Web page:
Happy Birthday to Classic Movie Legend, Joseph Cotten, born May 15th, 1905!
A favorite performance is a matter of taste. Some people are moved by grand gestures of feeling, the kind of acting where it seems as if the actor has abandoned all sense of self, living in the emotional moment. Others prefer the method approach in which an actress works from “the inside out,” becoming, rather than emulating, the character they play. As for me, my favorite performances tend to be the more sinister ones, the ones that require an actor to play a dual role of criminal mastermind and their placid public front. To play a role that requires treachery of the public is much more complex and interesting than that of the noble-cowboy. The nobleman is straightforward and honest. What you see is what you get. But the deceiver, well, he must be more complicated. It’s a role within a role, playing a character whose playing a character. When done right, its glory on screen and my favorite male performance, is just that: glorious.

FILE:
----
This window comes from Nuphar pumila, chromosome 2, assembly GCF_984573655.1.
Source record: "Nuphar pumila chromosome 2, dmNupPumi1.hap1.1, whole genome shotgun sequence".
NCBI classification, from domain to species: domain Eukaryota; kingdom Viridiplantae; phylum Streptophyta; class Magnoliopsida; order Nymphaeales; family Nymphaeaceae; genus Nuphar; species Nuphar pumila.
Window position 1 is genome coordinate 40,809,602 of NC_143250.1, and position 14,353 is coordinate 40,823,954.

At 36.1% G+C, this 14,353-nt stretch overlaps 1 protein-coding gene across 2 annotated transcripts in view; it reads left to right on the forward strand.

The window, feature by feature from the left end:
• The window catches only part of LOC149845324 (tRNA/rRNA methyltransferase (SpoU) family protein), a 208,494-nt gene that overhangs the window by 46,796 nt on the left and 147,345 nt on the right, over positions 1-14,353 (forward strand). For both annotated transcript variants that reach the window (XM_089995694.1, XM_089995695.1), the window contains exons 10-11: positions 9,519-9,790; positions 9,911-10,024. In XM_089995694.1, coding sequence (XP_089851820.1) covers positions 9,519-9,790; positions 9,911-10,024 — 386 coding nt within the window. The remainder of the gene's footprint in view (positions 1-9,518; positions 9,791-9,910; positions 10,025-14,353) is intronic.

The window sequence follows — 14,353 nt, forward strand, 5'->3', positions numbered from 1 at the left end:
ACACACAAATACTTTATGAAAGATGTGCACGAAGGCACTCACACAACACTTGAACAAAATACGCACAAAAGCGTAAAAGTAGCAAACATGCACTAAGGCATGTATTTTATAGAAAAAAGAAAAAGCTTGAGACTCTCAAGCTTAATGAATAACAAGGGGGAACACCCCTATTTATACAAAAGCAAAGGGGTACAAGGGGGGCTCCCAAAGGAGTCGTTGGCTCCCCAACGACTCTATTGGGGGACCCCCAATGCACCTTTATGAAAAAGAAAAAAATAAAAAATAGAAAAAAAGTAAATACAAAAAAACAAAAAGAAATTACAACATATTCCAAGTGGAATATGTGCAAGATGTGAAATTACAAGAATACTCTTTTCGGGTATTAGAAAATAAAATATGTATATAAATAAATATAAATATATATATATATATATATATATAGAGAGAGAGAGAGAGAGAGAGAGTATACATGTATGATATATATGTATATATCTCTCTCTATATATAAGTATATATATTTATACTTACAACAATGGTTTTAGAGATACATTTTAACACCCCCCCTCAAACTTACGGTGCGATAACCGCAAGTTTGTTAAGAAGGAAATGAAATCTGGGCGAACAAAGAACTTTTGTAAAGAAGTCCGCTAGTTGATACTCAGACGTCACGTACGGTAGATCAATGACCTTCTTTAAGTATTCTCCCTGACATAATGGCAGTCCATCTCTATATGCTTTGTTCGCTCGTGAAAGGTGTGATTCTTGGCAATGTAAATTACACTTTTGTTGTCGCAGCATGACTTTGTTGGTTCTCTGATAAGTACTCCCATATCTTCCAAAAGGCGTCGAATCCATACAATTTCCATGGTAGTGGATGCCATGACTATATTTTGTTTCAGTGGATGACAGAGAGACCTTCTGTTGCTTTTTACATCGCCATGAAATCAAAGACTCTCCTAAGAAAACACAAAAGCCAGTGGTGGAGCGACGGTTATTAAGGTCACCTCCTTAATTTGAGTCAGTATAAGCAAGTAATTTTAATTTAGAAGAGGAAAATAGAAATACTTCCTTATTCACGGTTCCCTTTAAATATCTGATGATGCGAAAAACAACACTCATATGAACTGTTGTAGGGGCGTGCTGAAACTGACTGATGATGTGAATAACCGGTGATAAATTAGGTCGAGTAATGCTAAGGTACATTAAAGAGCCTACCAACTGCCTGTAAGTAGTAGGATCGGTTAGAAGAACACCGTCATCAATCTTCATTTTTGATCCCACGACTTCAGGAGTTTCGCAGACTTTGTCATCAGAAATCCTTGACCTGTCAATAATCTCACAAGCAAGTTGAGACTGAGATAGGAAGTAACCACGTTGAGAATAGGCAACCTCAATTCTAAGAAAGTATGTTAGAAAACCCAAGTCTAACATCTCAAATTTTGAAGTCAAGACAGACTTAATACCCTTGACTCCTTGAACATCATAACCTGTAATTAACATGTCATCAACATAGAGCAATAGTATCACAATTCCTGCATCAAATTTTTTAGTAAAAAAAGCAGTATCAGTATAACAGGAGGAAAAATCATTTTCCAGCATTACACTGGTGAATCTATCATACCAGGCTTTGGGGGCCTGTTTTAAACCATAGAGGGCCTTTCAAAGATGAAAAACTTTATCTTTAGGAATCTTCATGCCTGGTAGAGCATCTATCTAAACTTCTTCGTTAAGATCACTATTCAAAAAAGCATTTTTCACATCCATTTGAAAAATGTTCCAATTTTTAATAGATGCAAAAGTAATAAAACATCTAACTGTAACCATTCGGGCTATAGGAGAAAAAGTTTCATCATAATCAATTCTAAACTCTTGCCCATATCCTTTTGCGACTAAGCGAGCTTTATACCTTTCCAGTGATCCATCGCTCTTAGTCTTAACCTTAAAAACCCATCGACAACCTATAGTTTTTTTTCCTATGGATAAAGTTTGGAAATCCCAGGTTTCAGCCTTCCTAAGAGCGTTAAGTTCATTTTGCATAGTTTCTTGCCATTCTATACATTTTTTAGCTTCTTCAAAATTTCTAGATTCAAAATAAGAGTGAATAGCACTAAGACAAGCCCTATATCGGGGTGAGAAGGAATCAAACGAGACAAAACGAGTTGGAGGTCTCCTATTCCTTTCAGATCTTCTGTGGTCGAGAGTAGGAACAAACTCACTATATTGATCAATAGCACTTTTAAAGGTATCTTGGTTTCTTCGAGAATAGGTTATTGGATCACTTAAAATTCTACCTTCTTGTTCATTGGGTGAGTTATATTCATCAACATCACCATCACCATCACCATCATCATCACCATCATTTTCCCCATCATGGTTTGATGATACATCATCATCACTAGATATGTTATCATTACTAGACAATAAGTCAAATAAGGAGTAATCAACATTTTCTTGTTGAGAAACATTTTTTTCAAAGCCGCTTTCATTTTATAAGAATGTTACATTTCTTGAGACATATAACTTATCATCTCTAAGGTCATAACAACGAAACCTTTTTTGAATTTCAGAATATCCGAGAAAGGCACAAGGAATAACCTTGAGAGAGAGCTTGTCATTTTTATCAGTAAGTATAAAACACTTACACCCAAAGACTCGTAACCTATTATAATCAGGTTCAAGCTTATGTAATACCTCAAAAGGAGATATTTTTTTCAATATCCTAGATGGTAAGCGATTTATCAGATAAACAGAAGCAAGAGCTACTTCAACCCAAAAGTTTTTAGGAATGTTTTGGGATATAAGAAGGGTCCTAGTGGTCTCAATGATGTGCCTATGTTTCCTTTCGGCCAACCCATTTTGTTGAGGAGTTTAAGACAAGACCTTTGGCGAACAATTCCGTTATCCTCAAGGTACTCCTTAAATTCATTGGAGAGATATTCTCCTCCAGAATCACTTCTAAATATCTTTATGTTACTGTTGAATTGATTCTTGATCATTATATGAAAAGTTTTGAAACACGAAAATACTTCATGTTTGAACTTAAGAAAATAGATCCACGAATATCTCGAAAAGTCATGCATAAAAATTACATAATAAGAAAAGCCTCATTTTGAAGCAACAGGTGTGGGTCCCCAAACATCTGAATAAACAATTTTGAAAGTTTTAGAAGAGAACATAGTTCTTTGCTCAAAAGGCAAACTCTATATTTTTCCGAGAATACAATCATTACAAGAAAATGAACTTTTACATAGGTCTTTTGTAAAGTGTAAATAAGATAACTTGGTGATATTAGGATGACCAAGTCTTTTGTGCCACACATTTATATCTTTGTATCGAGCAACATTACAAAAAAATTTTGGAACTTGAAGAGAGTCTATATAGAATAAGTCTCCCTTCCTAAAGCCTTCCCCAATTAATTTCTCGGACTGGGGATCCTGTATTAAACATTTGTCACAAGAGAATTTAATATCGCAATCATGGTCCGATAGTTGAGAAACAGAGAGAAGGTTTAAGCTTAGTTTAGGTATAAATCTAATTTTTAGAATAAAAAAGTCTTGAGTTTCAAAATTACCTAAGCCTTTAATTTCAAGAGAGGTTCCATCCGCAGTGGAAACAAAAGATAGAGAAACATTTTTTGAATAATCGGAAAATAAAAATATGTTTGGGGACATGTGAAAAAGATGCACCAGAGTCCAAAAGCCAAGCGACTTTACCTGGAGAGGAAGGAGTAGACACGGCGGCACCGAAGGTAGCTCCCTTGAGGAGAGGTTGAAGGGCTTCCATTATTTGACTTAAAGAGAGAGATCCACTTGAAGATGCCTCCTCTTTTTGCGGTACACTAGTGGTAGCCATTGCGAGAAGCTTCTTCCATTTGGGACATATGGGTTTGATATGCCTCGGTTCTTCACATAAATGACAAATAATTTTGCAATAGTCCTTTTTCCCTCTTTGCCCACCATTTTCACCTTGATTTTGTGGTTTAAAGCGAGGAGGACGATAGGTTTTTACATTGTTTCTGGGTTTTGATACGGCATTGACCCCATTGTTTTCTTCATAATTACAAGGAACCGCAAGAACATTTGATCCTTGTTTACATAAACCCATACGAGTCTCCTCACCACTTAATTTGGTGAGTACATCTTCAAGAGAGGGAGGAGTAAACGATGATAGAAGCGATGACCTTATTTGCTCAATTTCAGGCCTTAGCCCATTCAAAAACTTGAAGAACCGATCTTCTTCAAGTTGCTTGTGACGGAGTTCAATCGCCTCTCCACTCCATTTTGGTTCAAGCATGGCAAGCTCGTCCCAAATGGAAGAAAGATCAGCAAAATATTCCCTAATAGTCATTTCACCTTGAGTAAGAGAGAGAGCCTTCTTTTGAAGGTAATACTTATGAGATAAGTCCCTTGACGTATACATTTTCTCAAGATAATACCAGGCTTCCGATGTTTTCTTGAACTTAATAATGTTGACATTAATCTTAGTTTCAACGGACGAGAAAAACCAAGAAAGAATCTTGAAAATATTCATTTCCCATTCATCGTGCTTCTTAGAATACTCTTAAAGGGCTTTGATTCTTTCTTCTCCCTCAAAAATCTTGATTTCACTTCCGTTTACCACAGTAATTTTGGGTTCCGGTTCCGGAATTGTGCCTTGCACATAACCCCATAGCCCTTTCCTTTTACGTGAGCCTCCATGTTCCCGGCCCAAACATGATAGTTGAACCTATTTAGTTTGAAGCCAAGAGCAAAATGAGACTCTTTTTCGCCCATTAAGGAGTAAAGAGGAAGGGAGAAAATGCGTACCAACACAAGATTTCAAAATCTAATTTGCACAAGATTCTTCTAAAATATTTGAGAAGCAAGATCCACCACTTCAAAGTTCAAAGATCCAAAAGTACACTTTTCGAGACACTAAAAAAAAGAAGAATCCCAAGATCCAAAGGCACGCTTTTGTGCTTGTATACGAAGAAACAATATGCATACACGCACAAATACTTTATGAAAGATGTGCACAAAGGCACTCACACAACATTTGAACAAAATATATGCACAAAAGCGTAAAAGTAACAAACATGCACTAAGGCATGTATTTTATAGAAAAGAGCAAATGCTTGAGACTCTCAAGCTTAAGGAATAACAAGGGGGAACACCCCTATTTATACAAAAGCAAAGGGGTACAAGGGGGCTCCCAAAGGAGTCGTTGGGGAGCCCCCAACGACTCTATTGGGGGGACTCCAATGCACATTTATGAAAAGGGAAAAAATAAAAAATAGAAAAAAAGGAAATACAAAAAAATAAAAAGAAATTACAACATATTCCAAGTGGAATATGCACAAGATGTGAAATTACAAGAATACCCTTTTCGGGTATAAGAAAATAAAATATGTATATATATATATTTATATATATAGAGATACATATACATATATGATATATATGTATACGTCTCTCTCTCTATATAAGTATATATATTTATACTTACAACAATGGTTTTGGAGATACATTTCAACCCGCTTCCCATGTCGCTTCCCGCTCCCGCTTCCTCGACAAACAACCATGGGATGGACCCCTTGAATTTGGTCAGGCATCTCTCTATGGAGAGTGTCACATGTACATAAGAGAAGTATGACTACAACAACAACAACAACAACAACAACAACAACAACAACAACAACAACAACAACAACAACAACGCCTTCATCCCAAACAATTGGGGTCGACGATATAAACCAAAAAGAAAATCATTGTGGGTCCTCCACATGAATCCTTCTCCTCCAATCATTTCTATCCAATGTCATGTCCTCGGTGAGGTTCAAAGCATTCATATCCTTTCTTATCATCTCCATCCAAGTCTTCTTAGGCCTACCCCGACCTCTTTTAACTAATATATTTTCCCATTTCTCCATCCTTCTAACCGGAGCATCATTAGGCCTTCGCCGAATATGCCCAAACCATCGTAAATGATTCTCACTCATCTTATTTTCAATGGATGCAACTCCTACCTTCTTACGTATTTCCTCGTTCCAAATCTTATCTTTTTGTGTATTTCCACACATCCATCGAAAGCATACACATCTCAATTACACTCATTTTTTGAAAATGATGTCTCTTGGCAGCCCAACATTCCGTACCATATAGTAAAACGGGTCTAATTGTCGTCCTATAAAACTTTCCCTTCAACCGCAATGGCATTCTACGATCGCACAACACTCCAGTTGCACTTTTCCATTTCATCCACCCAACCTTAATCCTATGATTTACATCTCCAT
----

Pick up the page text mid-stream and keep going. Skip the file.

In Alfred Hitchcock’s Shadow of a Doubt, Joseph Cotten plays Uncle Charlie, a charming, charismatic man visiting his family in sunny, idyllic Santa Rose. He also plays Uncle Charlie, the serial killer known as the “Merry Widow Murderer,” the seducer/murderer of wealthy widows. In his performance, he is both a kind, loving uncle and a ruthless, cynical psychopath. He offers material gifts of love and worldly advice of hate. He is complicated, rich and deep. He is not evil incarnate, just a man who has gladly succumbed to the evils of the world. In short, he is what potentially lurks inside all of humanity – that justified and reasoned selfishness that overrides all sense of ethics or morality. That is why the performance is so powerful, so glorious. Click the link below and you will see why.
Minoo Allen for Classic Movie Hub